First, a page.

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Many men define manhood in terms of their relationship with other men. They have fallen into the humanistic trap of “measuring themselves by themselves, and comparing themselves among themselves” (II Corinthians 10:12). One expression of this is the “macho” image of physical and emotional prowess. You are a man if you can shoot, throw or chew better than the next man. You are a man if you do not fear or have tender feelings. Aggression, rather than dominion, is the fruit of this definition. But this aggression need not be physical. It can be intellectual. Some men assert their manhood by their shrewdness in business, in politics, or in their respective profession. The effect is the same, however. Such men become predators, and the society dominated by them will become power-worshipers.

Nevertheless, this is not the most common definition of manhood. For the average man, the man of simple ambitions, masculinity is defined in contrast to the woman. Too many Christian men also fall into this trap of using the woman as the yardstick: man is what the woman is not; man does what the woman cannot, or should not, or will not. The result is a matriarchal society, which is a curse from God (Isaiah 3:12). For most women can do what most men can do, and in our day, do it better. If a man, whether consciously or unconsciously, defines himself in terms of his relationship to the woman, he will become effeminate. He may be mistaken for a Christian gentleman, but he is really a eunuch.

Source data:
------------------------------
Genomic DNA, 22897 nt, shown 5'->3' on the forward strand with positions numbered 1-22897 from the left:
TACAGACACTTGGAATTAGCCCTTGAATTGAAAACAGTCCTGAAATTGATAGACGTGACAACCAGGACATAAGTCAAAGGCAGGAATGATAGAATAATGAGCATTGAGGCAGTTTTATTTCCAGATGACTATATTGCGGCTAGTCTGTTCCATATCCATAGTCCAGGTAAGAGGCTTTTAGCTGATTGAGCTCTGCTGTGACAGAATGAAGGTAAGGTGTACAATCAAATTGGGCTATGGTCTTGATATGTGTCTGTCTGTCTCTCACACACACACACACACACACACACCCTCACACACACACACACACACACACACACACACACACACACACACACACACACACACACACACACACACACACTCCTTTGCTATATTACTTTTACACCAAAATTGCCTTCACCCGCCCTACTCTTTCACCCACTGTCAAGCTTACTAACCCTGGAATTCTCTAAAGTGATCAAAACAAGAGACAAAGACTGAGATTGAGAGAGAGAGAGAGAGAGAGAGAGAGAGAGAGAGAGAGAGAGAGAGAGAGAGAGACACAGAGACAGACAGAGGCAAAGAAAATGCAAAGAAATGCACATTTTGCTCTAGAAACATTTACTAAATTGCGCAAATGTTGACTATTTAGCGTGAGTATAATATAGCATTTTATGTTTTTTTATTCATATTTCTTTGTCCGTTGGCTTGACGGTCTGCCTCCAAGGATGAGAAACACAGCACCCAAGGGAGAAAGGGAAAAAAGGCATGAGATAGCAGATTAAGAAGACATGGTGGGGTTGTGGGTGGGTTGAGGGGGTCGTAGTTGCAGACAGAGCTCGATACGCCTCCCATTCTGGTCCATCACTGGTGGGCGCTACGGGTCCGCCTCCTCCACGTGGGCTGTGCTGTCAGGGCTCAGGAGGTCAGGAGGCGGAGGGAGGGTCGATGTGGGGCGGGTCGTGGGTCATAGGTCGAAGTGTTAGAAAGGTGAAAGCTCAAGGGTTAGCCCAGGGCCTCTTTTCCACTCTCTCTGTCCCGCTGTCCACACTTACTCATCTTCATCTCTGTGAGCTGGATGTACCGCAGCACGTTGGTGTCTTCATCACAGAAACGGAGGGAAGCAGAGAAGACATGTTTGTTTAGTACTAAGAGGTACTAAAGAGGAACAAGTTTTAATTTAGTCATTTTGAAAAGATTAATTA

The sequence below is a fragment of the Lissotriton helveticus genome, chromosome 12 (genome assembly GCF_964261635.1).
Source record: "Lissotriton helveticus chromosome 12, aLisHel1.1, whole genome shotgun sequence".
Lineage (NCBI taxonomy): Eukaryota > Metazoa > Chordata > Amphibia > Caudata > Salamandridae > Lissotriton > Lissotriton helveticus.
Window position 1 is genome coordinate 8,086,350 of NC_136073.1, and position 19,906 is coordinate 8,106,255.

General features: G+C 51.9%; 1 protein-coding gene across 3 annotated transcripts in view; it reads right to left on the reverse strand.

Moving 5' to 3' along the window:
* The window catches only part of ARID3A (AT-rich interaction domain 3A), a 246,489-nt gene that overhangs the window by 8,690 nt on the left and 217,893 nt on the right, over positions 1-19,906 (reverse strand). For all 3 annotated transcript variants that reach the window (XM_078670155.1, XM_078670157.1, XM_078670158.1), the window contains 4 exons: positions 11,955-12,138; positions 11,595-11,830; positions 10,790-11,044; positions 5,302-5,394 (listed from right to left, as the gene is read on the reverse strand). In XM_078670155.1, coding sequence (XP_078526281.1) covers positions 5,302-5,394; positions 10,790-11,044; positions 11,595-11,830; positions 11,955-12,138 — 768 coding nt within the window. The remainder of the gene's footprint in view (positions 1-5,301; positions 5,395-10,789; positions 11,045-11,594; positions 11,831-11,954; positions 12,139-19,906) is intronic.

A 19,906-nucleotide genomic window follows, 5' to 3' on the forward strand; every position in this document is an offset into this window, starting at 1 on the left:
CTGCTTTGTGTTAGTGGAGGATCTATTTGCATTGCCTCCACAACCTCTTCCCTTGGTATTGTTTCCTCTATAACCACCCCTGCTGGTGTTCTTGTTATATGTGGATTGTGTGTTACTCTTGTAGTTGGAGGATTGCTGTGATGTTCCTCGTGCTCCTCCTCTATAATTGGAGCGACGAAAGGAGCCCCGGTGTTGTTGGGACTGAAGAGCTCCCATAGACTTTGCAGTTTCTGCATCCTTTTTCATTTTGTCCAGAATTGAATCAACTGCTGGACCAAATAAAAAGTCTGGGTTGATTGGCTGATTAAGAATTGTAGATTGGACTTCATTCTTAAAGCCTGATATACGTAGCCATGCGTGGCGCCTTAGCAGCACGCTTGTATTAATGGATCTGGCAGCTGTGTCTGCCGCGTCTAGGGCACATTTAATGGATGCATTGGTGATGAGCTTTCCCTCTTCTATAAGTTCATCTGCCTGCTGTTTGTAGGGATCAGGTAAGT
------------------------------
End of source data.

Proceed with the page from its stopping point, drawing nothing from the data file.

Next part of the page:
True manhood is defined by God. A man is a man only if he is subordinate to God. This fact is brought out rather graphically in the very Hebrew words used in the Bible for male and female. The physical parallels we normally expect are absent.

The word for male is zakar, which means “to mark.” It is the root which is translated in our English Bible as “remember.” This produces some interesting applications.

For instance, in Genesis 8:1 it says, “And God remembered [maled] Noah.” In Exodus 2:24, it says, “God remembered [maled] His covenant with Abraham, with Isaac, and with Jacob.” There are scores of examples, which space does not allow here, but the conclusion is clear: the “male” is not defined in terms of physical distinctions, but in terms of a relationship with God.

In stark contrast is the Hebrew word for female, which is neqebah and comes from the root naqab, meaning “to puncture,” a strongly sexual term (the Greek word for female is parallel and means “nipple”). Thus the passage in Genesis 1:27 which reads, “So God created man in His own image, in the image of God created He him; male and female created He them” would literally read, “… the marked one (By whom? God!) and the punctured one (By whom? Man!) created He them.”

Putting it another way, masculinity is having a personal, headship relationship with your Creator. This is maleness.

James Wesley Stivers
Restoring the Foundations: Essays in Relational Theology
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